Press release

Report: Amid Global Decline, China Remains World’s Worst Abuser of Internet Freedom in 2020

For the sixth consecutive year, China confirmed its position as the worst abuser of internet freedom in Freedom on the Net 2020, published in October. This page provides an update on global and China-linked findings.

Governments around the world have used the COVID-19 pandemic as cover to expand online surveillance and data collection, censor critical speech, and build new technological systems of social control, according to Freedom on the Net 2020, the latest edition of the annual country-by-country assessment of internet freedom, released in October by Freedom House.

The rapid and unchecked rollout of artificial intelligence (AI) and biometric surveillance to address the public health crisis has created new risks for human rights. Smartphone apps for contact tracing or quarantine compliance have been introduced in 54 of the 65 countries assessed in this report. Few countries possess effective mechanisms for protecting personal data against abusive practices by the state or the private sector.


Political leaders are also using the pandemic as a pretext to censor unfavorable news, arrest critics, and scapegoat ethnic and religious groups. In at least 45 countries, activists, journalists, and other members of the public were arrested or charged with criminal offenses for online speech related to the pandemic. Governments in at least 28 countries censored websites and social media posts to suppress unfavorable health statistics, corruption allegations, and other COVID-19-related content.

No government has taken a more aggressive approach to controlling information than China’s, which was found to be the world’s worst abuser of internet freedom for a sixth consecutive year. Censorship and surveillance were pushed to unprecedented extremes as the government enhanced its information controls over hundreds of millions of internet users, including in response to persistent antigovernment protests in Hong Kong and the coronavirus pandemic that began in the city of Wuhan.

At the center of the official cover-up that enabled COVID-19 to spread globally were the regime’s restrictions on internet freedom, particularly police interrogations of and forced retractions by medical professionals who shared early reports on social media of a SARS-like illness in the city.  Chinese authorities have combined low- and high-tech tools not only to manage the outbreak of the coronavirus, but also to deter internet users from sharing information from independent sources and challenging the official narrative. The pandemic is normalizing the sort of digital authoritarianism that the Chinese Communist Party has long sought to mainstream.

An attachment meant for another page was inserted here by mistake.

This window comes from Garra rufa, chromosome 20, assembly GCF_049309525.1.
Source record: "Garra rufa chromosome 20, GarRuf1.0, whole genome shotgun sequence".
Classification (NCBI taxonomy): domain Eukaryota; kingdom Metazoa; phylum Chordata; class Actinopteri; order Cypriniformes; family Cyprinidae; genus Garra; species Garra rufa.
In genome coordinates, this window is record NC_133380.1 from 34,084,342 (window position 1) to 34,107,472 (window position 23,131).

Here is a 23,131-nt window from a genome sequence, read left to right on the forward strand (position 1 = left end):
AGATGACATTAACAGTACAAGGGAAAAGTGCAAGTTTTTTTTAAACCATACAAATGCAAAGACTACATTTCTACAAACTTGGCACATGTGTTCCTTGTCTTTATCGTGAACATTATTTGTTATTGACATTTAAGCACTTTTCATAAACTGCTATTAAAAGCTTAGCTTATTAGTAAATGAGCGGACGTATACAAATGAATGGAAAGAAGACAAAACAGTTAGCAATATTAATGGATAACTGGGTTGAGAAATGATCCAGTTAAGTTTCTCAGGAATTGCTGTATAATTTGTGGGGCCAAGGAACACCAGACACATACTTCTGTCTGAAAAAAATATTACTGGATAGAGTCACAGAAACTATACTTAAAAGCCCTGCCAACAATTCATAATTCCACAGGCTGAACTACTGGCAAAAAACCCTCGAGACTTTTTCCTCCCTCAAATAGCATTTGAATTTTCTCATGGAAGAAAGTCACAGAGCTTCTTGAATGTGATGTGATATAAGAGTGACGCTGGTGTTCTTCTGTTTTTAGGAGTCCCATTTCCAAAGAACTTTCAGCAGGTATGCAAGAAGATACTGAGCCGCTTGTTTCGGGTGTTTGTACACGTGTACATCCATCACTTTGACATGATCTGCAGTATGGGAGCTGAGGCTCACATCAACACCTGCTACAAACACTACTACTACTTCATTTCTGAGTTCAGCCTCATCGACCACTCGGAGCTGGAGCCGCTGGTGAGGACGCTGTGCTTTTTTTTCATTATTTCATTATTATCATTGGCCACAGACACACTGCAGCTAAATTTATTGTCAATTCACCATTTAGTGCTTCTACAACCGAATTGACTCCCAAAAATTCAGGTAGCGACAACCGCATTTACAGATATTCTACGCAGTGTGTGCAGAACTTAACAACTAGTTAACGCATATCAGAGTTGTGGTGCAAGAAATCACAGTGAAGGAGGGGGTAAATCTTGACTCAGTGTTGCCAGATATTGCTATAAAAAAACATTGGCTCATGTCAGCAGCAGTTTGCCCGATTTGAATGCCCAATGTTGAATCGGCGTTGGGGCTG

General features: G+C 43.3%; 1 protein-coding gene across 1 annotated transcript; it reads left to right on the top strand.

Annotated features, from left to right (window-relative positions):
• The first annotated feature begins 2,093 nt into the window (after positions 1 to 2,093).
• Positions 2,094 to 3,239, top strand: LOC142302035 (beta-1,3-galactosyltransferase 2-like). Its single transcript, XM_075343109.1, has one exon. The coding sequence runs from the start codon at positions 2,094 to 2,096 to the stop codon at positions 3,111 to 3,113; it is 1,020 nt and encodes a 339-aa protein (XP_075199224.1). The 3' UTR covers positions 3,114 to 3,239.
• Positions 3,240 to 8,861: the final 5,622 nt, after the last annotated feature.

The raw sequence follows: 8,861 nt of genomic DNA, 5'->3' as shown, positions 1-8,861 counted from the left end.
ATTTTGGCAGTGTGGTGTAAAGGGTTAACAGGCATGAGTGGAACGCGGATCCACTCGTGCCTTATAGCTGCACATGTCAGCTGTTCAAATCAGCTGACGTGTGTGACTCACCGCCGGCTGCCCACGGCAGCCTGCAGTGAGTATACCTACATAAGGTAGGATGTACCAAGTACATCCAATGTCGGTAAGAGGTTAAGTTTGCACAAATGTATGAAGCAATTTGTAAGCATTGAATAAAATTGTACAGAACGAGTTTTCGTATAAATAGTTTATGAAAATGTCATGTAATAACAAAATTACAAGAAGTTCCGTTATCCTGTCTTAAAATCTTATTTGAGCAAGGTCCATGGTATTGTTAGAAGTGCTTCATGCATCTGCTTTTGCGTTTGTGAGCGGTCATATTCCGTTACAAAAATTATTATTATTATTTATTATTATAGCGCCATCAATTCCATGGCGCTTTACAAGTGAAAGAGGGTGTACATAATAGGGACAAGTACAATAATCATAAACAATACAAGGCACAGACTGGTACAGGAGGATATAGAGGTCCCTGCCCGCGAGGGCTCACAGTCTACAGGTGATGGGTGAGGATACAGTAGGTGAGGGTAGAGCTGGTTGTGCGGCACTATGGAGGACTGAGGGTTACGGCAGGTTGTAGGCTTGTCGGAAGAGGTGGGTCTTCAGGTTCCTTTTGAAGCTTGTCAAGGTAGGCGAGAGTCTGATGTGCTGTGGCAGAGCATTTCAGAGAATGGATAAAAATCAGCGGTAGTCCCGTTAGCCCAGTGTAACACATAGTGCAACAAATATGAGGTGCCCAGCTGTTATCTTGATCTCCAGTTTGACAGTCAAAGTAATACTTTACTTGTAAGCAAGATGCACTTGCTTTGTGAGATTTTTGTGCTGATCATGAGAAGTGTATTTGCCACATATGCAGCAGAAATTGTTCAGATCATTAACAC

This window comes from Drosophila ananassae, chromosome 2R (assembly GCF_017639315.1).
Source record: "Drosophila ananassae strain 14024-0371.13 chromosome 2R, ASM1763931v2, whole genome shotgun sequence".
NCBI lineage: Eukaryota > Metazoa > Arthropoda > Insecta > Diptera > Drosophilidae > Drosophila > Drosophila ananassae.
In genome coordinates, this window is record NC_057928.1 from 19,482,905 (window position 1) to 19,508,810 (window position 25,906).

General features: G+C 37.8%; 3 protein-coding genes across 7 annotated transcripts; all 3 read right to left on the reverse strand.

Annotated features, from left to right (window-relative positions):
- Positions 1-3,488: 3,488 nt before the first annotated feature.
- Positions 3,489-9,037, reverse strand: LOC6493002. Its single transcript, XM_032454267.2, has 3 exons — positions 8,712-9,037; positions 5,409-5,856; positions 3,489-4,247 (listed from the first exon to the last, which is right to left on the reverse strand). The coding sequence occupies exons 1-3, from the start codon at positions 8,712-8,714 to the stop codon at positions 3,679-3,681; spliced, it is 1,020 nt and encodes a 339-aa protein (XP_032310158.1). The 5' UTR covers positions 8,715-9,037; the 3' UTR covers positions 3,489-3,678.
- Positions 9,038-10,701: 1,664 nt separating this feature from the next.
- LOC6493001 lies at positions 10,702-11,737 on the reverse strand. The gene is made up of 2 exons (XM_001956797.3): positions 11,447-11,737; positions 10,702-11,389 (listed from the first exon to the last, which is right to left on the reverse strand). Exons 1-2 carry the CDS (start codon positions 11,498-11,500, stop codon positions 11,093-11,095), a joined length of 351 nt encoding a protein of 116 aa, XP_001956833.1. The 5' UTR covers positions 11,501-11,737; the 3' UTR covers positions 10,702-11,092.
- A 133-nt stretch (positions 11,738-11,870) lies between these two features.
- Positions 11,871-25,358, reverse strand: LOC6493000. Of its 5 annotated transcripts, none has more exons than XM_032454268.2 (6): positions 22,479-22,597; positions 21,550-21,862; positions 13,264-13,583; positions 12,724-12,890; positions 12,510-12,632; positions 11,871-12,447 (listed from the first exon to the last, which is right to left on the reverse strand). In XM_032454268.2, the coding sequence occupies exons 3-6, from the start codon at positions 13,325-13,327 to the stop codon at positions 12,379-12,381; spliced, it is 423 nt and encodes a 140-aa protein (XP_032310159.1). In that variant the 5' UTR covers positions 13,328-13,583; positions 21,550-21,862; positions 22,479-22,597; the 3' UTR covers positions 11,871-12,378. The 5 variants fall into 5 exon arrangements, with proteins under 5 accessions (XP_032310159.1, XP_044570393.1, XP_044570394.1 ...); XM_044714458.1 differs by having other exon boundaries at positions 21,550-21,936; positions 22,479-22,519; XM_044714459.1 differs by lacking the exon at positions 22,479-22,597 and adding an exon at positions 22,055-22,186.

Despite the tighter constraints and risk of criminal penalties, investigative journalists, video bloggers, and ordinary internet users took courageous action to trace the origins of the COVID-19 pandemic, report from within the locked-down city of Wuhan, share information on other sensitive topics, and archive deleted news reports.

In addition to COVID-19-related content, the Hong Kong prodemocracy protests, the 30th anniversary of the 1989 Tiananmen Square massacre, critical reporting on Chinese Communist Party leaders, and the mass detention of Uighur and other Muslims in Xinjiang were among the most heavily censored topics in 2019 and 2020. People discussing these topics online faced legal and extralegal reprisals, including arbitrary detention, torture, and draconian prison terms.

Freedom on the Net 2020 assesses internet freedom in 65 countries, accounting for 87 percent of internet users worldwide. The report focuses on developments that occurred between June 2019 and May 2020.

Key Global Findings:

  • Internet freedom declined for the 10th consecutive year. Of the 65 countries covered by Freedom on the Net, 26 worsened and 22 registered gains. Myanmar, Kyrgyzstan, India, Ecuador, and Nigeria suffered the largest declines during the coverage period.
  • Governments are using the pandemic as a pretext to crack down on free expression and access to information. Authorities censored independent reporting on the virus in 28 countries and arrested online critics in 45 countries. In at least 20 countries, the pandemic was cited as a justification to impose vague or overly broad restrictions on speech. Residents of at least 13 countries experienced internet shutdowns, with governments denying certain population groups access to life-saving information in a cruel form of collective punishment.